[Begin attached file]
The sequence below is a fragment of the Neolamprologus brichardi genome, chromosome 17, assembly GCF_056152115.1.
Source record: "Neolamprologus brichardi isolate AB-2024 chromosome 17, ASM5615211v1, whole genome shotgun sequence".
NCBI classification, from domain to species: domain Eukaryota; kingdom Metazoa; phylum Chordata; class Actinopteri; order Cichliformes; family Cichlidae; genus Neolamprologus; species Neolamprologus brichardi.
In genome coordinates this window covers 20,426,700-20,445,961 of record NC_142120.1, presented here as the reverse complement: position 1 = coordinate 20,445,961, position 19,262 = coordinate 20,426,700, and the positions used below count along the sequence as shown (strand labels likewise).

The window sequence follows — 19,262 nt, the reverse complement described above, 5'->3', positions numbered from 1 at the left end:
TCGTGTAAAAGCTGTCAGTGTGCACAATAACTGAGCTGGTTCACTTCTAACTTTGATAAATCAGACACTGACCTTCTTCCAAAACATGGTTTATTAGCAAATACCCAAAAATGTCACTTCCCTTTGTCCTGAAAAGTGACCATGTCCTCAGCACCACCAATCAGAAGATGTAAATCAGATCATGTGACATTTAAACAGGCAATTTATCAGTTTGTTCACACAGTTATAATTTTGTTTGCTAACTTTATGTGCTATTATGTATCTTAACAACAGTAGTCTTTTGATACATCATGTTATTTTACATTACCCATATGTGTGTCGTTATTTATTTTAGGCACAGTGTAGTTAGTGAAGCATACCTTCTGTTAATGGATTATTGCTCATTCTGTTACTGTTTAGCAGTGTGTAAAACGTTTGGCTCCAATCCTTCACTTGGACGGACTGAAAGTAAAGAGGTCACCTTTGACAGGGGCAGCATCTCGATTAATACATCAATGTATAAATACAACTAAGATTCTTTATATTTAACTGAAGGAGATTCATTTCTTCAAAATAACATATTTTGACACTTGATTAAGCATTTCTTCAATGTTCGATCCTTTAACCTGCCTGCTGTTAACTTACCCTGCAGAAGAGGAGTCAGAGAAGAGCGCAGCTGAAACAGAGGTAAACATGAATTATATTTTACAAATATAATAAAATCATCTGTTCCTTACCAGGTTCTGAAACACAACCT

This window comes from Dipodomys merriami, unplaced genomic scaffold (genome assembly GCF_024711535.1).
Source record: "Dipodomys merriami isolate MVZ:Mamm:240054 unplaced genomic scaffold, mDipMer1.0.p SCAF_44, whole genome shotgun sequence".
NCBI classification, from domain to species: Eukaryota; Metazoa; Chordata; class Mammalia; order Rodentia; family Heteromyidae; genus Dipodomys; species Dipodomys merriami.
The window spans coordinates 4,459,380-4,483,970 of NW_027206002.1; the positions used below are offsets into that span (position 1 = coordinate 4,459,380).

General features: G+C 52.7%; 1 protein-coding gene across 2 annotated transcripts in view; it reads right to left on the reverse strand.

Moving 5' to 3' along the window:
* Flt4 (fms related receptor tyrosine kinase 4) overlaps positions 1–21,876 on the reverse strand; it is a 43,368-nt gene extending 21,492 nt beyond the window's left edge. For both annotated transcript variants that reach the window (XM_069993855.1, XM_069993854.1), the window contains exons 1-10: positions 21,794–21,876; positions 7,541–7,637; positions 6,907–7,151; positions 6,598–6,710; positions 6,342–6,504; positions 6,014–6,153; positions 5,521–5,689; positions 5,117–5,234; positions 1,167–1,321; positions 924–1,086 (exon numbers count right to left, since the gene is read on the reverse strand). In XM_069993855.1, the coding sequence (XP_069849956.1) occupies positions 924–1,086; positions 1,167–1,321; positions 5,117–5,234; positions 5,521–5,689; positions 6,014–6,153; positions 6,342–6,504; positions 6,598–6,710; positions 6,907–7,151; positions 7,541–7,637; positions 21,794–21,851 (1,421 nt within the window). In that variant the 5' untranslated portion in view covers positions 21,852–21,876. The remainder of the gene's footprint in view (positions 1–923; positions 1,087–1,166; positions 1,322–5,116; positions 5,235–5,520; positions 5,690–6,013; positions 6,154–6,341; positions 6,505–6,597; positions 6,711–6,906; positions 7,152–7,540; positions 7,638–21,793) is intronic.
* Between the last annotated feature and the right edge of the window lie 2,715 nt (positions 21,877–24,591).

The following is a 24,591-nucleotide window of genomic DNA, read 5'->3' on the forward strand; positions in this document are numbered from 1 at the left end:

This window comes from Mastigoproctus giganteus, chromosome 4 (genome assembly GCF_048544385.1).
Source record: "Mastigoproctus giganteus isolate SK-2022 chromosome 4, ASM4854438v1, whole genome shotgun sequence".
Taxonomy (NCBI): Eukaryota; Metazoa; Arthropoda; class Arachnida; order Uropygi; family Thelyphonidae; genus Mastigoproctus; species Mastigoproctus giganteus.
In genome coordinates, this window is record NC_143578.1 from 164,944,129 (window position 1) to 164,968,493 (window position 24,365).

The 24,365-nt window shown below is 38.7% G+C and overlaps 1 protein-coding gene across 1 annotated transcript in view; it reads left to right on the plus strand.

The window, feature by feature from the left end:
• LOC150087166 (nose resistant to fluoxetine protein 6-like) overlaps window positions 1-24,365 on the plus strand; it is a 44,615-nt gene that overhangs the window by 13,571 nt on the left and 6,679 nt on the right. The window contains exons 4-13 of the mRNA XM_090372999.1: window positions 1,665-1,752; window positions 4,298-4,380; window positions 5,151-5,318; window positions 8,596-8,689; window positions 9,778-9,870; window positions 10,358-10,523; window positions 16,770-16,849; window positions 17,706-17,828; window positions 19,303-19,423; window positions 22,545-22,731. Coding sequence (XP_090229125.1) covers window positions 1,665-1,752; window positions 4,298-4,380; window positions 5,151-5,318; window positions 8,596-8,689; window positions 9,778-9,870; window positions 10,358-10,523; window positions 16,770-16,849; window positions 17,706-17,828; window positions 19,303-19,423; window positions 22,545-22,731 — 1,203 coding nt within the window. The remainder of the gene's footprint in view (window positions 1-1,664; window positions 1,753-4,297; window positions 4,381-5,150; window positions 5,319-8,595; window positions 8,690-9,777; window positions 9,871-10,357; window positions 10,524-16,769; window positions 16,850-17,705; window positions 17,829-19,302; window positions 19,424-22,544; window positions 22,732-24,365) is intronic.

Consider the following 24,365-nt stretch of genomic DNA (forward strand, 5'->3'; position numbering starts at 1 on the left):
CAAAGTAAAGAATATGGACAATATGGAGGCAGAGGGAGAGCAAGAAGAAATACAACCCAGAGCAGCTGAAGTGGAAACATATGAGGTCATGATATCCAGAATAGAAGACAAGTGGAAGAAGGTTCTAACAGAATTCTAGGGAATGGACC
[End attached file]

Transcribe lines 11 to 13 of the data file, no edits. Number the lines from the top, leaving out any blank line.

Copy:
General features: G+C 52.7%; 1 protein-coding gene across 2 annotated transcripts in view; it reads right to left on the reverse strand.

Moving 5' to 3' along the window:
* Flt4 (fms related receptor tyrosine kinase 4) overlaps positions 1–21,876 on the reverse strand; it is a 43,368-nt gene extending 21,492 nt beyond the window's left edge. For both annotated transcript variants that reach the window (XM_069993855.1, XM_069993854.1), the window contains exons 1-10: positions 21,794–21,876; positions 7,541–7,637; positions 6,907–7,151; positions 6,598–6,710; positions 6,342–6,504; positions 6,014–6,153; positions 5,521–5,689; positions 5,117–5,234; positions 1,167–1,321; positions 924–1,086 (exon numbers count right to left, since the gene is read on the reverse strand). In XM_069993855.1, the coding sequence (XP_069849956.1) occupies positions 924–1,086; positions 1,167–1,321; positions 5,117–5,234; positions 5,521–5,689; positions 6,014–6,153; positions 6,342–6,504; positions 6,598–6,710; positions 6,907–7,151; positions 7,541–7,637; positions 21,794–21,851 (1,421 nt within the window). In that variant the 5' untranslated portion in view covers positions 21,852–21,876. The remainder of the gene's footprint in view (positions 1–923; positions 1,087–1,166; positions 1,322–5,116; positions 5,235–5,520; positions 5,690–6,013; positions 6,154–6,341; positions 6,505–6,597; positions 6,711–6,906; positions 7,152–7,540; positions 7,638–21,793) is intronic.